The federal home affairs minister says “civil libertarians” in the courts aren’t helping the state fight street crime
The federal home affairs minister started the year saying that Victorians were puzzled about “the jokes of sentences being handed down,” which he says have hindered the state’s ability to tackle street crime. He blamed “political correctness that’s taken hold” for the soft sentences.
Last week, Dutton told 3AW radio in Melbourne that part of the solution to the street crime problem is to ensure appointments to the magistrates’ court are people who will impose sentences and provide some deterrence to repeat offenders.
“If you’re appointing civil libertarians to the magistrates’ court over a long period of time, then you will get soft sentences,” Dutton said.
Last year, Dutton said that it was “un-Australian” for members of the legal profession to be representing asylum seekers pro bono. The comment also got rebukes from the legal profession, which said it was proud of lawyers who do this work and that there is nothing more Australian than upholding the rule of law.
“Inappropriate and without foundation”
The Law Institute of Victoria (LIV) was first to voice its alarm over political attacks against Victorian judges, magistrates, and the legal profession.
Without specifically naming Dutton, the LIV said that the attacks are “totally inappropriate and without foundation.”
“There is no place for political attacks on the judiciary and undermining the independence of our judges and magistrates. The community can have absolute trust in the judiciary and the legal profession in Victoria,” it said.
In a later statement published by the body which identified the attack came from Dutton, Justice Robert Beech-Jones, the president of the Judicial Conference of Australia, said that generalising is not reasonable.
“The appropriate policing and legislative response to concerns over these issues are matters for those governments, but personalised attacks on judges and magistrates as opposed to individual decisions is unfair and unwarranted,” Beech-Jones said. “It is unfair in that the judges and magistrates in question cannot respond and undermines the capacity of the judiciary to apply the law impartially.”
Improper for a federal minister
Over the weekend, the Australian Bar Association (ABA) said that it is very concerned about the recent political attacks on the Victorian judiciary.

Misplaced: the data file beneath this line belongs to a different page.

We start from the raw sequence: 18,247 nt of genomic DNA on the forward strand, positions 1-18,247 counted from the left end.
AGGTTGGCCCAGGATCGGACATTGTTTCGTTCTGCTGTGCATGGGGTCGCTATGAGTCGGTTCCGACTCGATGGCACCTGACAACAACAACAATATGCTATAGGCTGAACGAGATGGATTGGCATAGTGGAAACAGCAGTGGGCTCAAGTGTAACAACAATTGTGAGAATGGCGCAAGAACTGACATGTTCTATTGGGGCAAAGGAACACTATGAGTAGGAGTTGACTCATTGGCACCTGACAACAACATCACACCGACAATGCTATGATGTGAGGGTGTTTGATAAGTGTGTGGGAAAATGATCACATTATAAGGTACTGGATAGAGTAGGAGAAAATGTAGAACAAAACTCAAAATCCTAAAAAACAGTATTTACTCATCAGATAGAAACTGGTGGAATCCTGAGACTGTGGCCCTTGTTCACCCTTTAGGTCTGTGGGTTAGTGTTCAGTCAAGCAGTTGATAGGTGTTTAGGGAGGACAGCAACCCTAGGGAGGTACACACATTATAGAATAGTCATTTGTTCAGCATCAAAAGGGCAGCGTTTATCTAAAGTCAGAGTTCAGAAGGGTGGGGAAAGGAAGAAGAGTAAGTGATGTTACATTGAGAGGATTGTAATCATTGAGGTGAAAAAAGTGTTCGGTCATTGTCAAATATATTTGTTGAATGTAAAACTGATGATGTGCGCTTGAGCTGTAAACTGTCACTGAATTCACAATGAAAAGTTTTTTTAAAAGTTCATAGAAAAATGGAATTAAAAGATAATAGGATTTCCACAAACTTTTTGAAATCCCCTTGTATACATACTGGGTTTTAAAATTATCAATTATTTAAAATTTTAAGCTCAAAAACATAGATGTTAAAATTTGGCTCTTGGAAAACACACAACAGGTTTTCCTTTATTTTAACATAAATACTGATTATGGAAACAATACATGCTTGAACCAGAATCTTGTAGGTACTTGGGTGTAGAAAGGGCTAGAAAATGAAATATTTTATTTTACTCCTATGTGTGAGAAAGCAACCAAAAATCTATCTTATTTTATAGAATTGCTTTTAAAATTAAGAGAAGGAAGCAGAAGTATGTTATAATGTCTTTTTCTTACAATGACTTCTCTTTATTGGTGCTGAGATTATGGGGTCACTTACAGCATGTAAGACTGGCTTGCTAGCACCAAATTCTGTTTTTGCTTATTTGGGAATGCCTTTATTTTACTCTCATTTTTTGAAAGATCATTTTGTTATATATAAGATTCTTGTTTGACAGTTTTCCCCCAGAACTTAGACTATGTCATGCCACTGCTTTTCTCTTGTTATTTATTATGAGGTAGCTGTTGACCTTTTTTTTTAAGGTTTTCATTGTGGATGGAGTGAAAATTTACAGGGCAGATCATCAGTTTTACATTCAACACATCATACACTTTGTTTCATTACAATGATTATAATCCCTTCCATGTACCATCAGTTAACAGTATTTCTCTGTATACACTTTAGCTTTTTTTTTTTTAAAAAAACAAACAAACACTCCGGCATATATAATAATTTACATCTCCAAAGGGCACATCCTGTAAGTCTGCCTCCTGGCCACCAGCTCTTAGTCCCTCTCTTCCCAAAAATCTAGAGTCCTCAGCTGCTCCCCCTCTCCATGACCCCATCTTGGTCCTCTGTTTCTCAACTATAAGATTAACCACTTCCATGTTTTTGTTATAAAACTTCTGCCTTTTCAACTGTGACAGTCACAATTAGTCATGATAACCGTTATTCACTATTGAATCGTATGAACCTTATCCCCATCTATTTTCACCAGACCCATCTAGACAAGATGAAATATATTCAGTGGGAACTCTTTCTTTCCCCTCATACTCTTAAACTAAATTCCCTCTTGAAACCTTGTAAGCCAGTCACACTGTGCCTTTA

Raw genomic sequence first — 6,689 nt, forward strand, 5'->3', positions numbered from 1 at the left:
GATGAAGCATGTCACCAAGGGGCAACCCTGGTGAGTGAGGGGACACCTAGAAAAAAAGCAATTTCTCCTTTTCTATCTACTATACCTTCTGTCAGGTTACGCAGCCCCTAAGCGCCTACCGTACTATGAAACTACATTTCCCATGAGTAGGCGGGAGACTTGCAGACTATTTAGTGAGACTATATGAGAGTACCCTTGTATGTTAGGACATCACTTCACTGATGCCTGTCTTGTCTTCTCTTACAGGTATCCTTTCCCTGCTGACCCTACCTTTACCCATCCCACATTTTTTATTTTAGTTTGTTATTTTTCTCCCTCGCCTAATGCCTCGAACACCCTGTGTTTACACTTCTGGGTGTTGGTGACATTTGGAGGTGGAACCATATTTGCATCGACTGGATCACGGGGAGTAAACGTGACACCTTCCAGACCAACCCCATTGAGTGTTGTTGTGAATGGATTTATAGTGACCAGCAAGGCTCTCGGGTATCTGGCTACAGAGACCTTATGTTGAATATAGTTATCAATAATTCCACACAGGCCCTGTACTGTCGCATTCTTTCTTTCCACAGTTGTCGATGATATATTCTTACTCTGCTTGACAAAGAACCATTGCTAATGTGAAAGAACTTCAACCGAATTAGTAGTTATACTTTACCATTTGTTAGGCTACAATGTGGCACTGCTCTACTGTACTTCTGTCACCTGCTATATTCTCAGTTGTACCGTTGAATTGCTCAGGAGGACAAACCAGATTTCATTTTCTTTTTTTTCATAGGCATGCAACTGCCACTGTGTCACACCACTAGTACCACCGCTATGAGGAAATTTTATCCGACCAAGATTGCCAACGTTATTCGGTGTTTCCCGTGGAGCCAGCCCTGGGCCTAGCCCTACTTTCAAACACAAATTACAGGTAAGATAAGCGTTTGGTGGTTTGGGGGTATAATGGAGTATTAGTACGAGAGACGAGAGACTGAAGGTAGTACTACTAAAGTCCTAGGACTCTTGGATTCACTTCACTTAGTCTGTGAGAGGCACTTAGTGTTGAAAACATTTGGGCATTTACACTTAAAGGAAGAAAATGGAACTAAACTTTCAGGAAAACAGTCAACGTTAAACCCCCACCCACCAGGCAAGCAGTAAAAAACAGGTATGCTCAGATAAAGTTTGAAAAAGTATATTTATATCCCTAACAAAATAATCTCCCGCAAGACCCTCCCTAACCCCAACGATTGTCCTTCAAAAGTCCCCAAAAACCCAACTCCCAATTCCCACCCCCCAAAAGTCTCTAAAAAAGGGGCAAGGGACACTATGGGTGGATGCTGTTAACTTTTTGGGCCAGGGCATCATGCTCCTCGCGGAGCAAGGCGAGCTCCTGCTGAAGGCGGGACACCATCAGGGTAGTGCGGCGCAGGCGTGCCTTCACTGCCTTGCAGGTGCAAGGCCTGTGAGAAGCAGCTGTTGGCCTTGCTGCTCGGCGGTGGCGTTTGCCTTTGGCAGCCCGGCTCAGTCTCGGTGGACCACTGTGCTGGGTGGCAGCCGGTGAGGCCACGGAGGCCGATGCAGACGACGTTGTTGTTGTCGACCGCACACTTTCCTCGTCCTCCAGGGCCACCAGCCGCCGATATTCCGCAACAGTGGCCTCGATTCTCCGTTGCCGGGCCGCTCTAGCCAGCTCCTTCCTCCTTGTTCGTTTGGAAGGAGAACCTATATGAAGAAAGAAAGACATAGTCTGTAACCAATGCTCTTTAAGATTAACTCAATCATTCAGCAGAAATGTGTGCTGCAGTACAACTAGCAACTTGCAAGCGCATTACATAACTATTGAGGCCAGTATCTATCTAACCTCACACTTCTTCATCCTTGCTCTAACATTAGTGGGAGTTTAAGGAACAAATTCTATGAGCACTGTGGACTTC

“Attacks on judicial officers undermine democracy and the rule of law and erode public confidence in the courts,” said Noel Huntley SC, ABA president. “The reputation of the judiciary of Victoria for integrity and independence is both entirely justified and vital to the maintenance of the rule of law. Whilst this abuse is not a threat to that integrity or independence due to the quality of the judges, it is improper that a federal minister would engage in it.”
The ABA said that the country’s democracy relies on mutual respect between the executive and judicial branches of government.
“Courts should be free from unfounded political criticism,” the ABA said.
Undermines foundations of the democratic system
The Law Council of Australia, the nation’s top lawyer body, said that ensuring the rule of law is respected and maintained is vital to the strength of the country’s legal system.
Morry Bailes, Law Council president, said the recent political attacks on the Victorian judiciary are not useful.
“The Law Council shares the views of the Law Institute of Victoria. There is no place for political attacks on the judiciary undermining the independence of judges and magistrates,” Bailes said. “It is understood that in our free society, informed comment on judicial decisions is part of normal discourse, but politicised criticism undermines the foundations of the democratic system which must be closely guarded by all, especially those in government.”
He added that judges and magistrates are experts in the law. To ensure the separation of powers, they must be allowed to perform their duty without interference and unwarranted criticism, he said.
The Law Society also hoped that all Australians understand the value of an independent judiciary and the importance of upholding the rule of law in legal decision making.
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